4. Combo of a solid yellow line with broken yellow line
If the road has both – a dashed as well as a solid yellow line through the centre, it indicates that passing is only allowed by one direction of traffic. If the line on your side of the road is solid, you cannot pass, even if the other side is dashed. Only the dashed side of the road can pass. To put it simply, if you are driving on the side of the broken line, you can overtake a vehicle in your lane. But if you are driving on the solid line, you cannot overtake.
YELLOW LINES

Ford & McDonalds: The Coffee Cars

Jumping-in to combat climate change, Ford has announced that they are teaming up with McDonalds USA to use coffee waste to make parts for their cars: specifically their headlights.

I know what you’re thinking: cars made out of coffee? What!?

Here’s how it works:
The famous automaker will be taking recycled coffee chaff waste from the fast-food giant. Chaff is the dried skin/husk that is removed from the coffee bean after the roasting process. These are always a bit of a nuisance and mostly discarded afterwards, which makes it the waste of roasting coffee beans.

But as the saying goes, one man’s waste is another man’s treasure and Ford is planning to use a chaff composite for interior car components, and under the hood; because when heated and mixed with plastic and other additives, coffee chaff can be formed into pellets and various other shapes. According to Ford, they will be diverting it from a landfill to its laboratory, where it will be engineered into bioplastics.

According to Debbie Mielewski, Ford senior technical leader, “McDonald’s commitment to innovation was impressive to us and matched our own forward-thinking vision and action for sustainability.” The first car part to be produced using the chaff will be headlamps. With each headlight installation needing chaffs from about 300,000 beans, McDonald’s USA plans to divert a “significant portion” of its North American coffee chaff to Ford. “Like McDonald’s, Ford is committed to minimizing waste and we’re always looking for innovative ways to further that goal,” said Ian Olson, senior director, global sustainability, McDonald’s. “By finding a way to use coffee chaff as a resource, we are elevating how companies together can increase participation in the closed-loop economy.”

As a result of this partnership, manufacturing the car parts will be 20% lighter, which is better for fuel efficiency and will require 25% less energy during the moulding process than with traditional plastic. In addition to reducing food waste, the effort will use less petroleum and lower CO2 emissions.

Unique Parking Garages in the World

We’ve all had to endure the painstaking process of driving through the lanes, winding around those sharp corners and squeezing into tight spaces as we search for an empty parking spot. In a country like India that has an ever-growing population where malls and shopping locations are always crowded – and admittedly people don’t always park according to the guidelines – finding an empty parking spot can be an arduous task. If only someone could come up with a design like these unique parking garages built across the world.

Autostadt Car Towers
The Autostadt Car Towers have made it into the 2014 BOOK OF GUINNESS WORLD RECORDS™ with vehicle transport technology that has been recognized as the “ world’s fastest automatic parking system in the world” in the category “extraordinary elevators”. With a record speed of two metres per second, new vehicles are transported – in one minute and 44 seconds from the entrance of the towers to the highest parking space. This makes the fully automated high-rise parking system the fastest in the world.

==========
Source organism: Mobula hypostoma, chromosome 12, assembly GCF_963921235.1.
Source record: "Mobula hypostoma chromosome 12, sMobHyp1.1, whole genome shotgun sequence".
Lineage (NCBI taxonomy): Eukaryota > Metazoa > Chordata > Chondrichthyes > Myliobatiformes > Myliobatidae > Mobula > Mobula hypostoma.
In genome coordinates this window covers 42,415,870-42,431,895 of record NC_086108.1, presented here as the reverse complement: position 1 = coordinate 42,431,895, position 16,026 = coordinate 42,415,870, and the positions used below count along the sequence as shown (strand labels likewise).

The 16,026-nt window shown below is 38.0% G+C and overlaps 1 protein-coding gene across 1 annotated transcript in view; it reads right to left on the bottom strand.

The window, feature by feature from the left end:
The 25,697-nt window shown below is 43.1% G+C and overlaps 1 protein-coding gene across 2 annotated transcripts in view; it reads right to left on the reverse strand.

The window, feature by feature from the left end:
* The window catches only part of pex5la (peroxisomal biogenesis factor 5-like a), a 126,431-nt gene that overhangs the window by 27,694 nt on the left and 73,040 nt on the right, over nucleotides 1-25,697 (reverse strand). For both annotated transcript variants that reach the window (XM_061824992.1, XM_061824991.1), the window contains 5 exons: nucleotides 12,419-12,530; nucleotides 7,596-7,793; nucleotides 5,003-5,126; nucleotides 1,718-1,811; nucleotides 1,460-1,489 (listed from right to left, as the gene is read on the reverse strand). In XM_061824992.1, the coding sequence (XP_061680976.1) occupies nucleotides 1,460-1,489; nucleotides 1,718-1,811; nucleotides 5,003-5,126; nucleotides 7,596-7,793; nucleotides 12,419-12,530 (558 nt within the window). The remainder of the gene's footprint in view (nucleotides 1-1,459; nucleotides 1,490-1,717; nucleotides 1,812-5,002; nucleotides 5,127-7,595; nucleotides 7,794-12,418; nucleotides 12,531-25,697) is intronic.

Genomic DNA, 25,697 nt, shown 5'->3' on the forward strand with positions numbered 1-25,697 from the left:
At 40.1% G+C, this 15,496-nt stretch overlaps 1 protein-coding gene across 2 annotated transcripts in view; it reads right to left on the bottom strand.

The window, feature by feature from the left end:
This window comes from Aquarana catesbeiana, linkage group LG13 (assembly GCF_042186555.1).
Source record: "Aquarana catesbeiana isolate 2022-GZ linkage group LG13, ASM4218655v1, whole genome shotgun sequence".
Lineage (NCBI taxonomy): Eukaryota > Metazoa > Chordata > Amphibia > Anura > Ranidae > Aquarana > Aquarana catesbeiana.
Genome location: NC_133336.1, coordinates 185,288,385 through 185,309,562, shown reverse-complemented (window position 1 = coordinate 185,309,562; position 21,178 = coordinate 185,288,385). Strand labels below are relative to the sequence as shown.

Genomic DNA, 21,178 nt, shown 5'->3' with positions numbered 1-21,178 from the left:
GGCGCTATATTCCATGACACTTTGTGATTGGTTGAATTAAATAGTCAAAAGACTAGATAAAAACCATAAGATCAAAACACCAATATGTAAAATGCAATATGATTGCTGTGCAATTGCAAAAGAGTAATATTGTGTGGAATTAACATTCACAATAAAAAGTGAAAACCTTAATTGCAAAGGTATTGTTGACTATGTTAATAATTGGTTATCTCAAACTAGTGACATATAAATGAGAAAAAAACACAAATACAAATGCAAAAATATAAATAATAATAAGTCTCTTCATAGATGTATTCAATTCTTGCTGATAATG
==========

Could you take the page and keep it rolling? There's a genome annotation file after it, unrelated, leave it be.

Marina City
Completed in 1964, these twin towers were well ahead of their time. Marina City was originally designed by Bertrand Goldberg to be a small town square in the heart of the city. The upper half of Marina City is home to 450 different apartments and offices while the lower half is dedicated to parking, with 896 parking spaces per building.

Umihotaru
Built on a 650m manmade island (Kisarazu artificial island) surrounded by 360º of water in the middle of the Tokyo Bay Aqualine, Umihotaru is a bridge/tunnel combination that connects the city of Kawasaki with the city of Kisarazu across the Tokyo Bay. The unique and unusual “Umihotaru Parking Area” is designed in the shape of a cruise liner, stands five levels tall, with parking on levels 1 through 3, and commercial facilities on levels 4 and 5. This is the only shopping mall on the sea where you can enjoy panoramic 360º views of Tokyo Bay, as well as many shops, restaurants and services.

Eureka Car Park
Inspired by the work of Swiss artist Felice Varini – who is well-known for his giant vector art superimposed on buildings, this cavernous concrete car park beneath Melbourne’s Eureka Tower used a 3-D chalk drawing technique to transform regular directions into visual puzzles. The design team painted keywords and directions directly onto the garage walls and floors. The words “In,” “Out,” “Up, ” and “Down” snap into alignment to convey information at key decision-making points along the way; with colour codes such as Red = out, Green = in, blue = up and yellow = down.

Robotic Parking Garage
This parking garage in Dubai is currently the world’s largest robotic parking garage and can handle 250 cars per hour with a 765-vehicle storage facility. Robotic Parking Systems can reduce the land area used for parking by 50% as compared to traditional ramp style parking. The robotic automation ensures that the cars are parked as efficiently as possible. It is the first automated parking garage in the Middle East region.

Herma Parking Building
Looking more like a museum or gallery the luxurious façade holds an unconventionally chic parking garage. Herma Parking Building is located in the subcentre of Yongin City and is designed to feature precision openings spread out across the building. The 853-sq-m structure is covered with five layers of over 635 polycarbonate panels and 930 stainless steel pieces.